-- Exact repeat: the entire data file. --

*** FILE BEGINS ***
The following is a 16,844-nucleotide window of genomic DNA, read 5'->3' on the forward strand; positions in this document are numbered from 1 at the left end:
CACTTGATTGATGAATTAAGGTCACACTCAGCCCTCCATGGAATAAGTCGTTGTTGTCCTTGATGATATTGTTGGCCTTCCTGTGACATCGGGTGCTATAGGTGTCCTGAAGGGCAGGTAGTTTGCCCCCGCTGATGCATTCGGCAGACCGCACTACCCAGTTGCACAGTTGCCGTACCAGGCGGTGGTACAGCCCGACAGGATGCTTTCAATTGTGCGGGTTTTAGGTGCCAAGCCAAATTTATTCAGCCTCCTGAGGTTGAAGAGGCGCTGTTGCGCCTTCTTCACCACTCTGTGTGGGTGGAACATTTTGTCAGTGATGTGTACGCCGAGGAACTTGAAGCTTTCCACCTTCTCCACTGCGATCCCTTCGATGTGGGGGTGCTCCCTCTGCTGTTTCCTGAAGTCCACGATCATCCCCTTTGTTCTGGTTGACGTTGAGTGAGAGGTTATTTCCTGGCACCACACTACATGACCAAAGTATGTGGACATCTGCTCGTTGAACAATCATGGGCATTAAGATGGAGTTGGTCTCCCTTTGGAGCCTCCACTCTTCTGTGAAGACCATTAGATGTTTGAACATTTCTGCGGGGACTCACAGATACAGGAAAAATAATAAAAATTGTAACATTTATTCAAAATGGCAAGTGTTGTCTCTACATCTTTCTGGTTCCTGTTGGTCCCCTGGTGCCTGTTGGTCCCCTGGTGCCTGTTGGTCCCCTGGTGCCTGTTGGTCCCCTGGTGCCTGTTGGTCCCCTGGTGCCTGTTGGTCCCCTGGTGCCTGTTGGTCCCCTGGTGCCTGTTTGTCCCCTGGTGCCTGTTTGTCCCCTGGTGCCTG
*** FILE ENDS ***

The following is a 16,844-nucleotide window of genomic DNA, read 5'->3' on the forward strand; positions in this document are numbered from 1 at the left end:
CACTTGATTGATGAATTAAGGTCACACTCAGCCCTCCATGGAATAAGTCGTTGTTGTCCTTGATGATATTGTTGGCCTTCCTGTGACATCGGGTGCTATAGGTGTCCTGAAGGGCAGGTAGTTTGCCCCCGCTGATGCATTCGGCAGACCGCACTACCCAGTTGCACAGTTGCCGTACCAGGCGGTGGTACAGCCCGACAGGATGCTTTCAATTGTGCGGGTTTTAGGTGCCAAGCCAAATTTATTCAGCCTCCTGAGGTTGAAGAGGCGCTGTTGCGCCTTCTTCACCACTCTGTGTGGGTGGAACATTTTGTCAGTGATGTGTACGCCGAGGAACTTGAAGCTTTCCACCTTCTCCACTGCGATCCCTTCGATGTGGGGGTGCTCCCTCTGCTGTTTCCTGAAGTCCACGATCATCCCCTTTGTTCTGGTTGACGTTGAGTGAGAGGTTATTTCCTGGCACCACACTACATGACCAAAGTATGTGGACATCTGCTCGTTGAACAATCATGGGCATTAAGATGGAGTTGGTCTCCCTTTGGAGCCTCCACTCTTCTGTGAAGACCATTAGATGTTTGAACATTTCTGCGGGGACTCACAGATACAGGAAAAATAATAAAAATTGTAACATTTATTCAAAATGGCAAGTGTTGTCTCTACATCTTTCTGGTTCCTGTTGGTCCCCTGGTGCCTGTTGGTCCCCTGGTGCCTGTTGGTCCCCTGGTGCCTGTTGGTCCCCTGGTGCCTGTTGGTCCCCTGGTGCCTGTTGGTCCCCTGGTGCCTGTTGGTCCCCTGGTGCCTGTTTGTCCCCTGGTGCCTGTTTGTCCCCTGGTGCCTG